I’m told the authorities have cracked down on street prostitution, but some pretty high-level stuff goes on in the upper floors of high end hotels.
That could be why I was only propositioned twice, once by an apparent lady-boy who caught my eye from across the street, and once by a curvaceous and painted young woman who ran down the steps to grab my arm and literally tried to drag me back to join her three young lady friends. Naturally I said no, but there must have been a language difficulty as I was given decidedly disapproving looks by two older Chinese women as they walked past.
|American blonde poses with local kids|
|Evidence of previous Jewish residence in what is now often called "The Ghetto."|
Some of the city’s old town has been restored
|Dense housing and office blocks, also a vacant section|
from demolished buildings, probably for another skyscraper.
Old town demolished in favour of skyscrapers
Size is everything; even the foyer in my hotel is three stories high.
|Shanghai business district at night|
|Radical building styles in the business district|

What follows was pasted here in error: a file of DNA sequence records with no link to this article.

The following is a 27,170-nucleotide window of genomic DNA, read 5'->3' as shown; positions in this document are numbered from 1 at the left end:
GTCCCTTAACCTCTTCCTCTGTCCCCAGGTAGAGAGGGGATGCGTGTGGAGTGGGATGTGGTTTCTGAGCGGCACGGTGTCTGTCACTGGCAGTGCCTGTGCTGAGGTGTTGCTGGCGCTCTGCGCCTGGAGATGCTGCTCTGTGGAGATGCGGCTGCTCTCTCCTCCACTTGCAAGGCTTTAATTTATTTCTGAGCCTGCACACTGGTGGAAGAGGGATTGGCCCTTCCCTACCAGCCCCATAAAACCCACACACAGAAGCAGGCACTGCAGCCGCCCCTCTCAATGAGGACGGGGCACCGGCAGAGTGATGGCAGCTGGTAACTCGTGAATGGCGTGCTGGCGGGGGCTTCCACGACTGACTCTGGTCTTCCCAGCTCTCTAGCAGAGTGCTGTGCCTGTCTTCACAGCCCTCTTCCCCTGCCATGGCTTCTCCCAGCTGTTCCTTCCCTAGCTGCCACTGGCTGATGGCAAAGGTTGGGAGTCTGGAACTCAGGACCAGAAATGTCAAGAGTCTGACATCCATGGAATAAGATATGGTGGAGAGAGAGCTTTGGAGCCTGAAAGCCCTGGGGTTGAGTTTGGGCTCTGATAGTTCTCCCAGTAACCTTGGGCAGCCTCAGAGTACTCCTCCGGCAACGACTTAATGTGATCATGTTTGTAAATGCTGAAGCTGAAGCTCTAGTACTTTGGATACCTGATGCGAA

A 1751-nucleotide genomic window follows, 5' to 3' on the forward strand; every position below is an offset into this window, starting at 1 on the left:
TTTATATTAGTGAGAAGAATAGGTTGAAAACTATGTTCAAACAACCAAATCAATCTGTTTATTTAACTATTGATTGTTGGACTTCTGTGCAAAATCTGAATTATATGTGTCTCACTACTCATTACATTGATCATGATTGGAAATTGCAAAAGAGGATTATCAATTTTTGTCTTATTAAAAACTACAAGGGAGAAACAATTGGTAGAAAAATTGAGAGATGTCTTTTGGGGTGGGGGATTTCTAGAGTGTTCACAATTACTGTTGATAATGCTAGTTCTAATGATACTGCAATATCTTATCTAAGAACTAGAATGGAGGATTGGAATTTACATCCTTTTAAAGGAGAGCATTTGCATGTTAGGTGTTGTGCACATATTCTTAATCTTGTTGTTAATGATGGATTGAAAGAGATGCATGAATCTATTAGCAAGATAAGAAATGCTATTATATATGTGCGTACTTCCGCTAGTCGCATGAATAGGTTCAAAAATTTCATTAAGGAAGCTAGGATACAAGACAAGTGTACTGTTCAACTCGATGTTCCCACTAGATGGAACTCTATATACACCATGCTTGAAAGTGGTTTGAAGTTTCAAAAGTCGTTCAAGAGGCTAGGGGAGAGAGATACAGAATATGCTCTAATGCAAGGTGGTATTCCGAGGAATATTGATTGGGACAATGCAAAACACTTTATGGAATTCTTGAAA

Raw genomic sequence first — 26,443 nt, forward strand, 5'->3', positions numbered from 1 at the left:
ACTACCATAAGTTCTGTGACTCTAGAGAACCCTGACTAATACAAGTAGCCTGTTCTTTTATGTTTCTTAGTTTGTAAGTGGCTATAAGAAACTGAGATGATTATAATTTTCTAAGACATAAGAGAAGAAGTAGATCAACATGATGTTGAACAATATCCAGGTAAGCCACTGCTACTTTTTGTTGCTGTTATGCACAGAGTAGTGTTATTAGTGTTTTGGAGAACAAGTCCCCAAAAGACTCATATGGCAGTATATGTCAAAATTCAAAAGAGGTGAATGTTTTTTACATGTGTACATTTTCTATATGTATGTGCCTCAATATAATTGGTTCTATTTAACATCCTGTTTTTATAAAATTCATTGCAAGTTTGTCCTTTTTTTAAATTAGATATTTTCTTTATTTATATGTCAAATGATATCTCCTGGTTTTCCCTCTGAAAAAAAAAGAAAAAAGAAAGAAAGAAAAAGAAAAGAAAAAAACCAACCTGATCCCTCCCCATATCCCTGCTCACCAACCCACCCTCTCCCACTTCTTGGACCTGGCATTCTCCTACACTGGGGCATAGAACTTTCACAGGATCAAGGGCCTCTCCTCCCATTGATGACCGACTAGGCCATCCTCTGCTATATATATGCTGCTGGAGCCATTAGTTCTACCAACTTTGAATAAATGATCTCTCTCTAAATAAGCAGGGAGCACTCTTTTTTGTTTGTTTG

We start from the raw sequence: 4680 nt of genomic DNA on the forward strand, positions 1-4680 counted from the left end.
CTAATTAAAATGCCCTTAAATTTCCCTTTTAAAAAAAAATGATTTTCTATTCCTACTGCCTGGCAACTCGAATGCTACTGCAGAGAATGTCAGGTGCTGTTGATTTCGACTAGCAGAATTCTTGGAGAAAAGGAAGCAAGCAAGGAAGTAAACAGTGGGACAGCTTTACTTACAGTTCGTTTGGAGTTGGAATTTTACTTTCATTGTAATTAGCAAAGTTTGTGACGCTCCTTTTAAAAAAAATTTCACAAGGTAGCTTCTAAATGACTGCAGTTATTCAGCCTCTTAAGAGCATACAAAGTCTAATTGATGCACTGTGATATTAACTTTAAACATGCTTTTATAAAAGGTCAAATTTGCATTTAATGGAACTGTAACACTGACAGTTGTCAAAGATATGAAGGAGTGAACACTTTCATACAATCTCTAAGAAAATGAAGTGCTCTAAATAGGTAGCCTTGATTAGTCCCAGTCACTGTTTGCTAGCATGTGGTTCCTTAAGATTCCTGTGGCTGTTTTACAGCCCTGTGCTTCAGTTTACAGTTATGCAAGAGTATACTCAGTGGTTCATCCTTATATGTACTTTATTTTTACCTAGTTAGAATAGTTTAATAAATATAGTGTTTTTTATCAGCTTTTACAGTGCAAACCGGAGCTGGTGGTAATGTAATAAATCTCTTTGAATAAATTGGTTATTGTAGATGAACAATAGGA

|Two different architectures photographed from the same spot|
It turns out though that the city is very spread out, and even on National Day the crowds weren't a lot larger than I’ve seen on a mid-week lunchtime in Auckland’s Queen St.
That’s not to say it’s not crowded in places. We visited one house which was home to three families, having just one communal living area the size of a small double bedroom. However, reflecting the notion that you can only take sharing so far, its one extremely small kitchen had three stoves, three taps with separate water meters and three separate lighting circuits.
As they say in Shanghai, one should expect the unexpected.
Air New Zealand flies daily to Shanghai from Auckland with connections available from Air New Zealand's 25 domestic ports. Fares start from $865 one way inclusive of taxes. Visit Air New Zealand for more details and to book.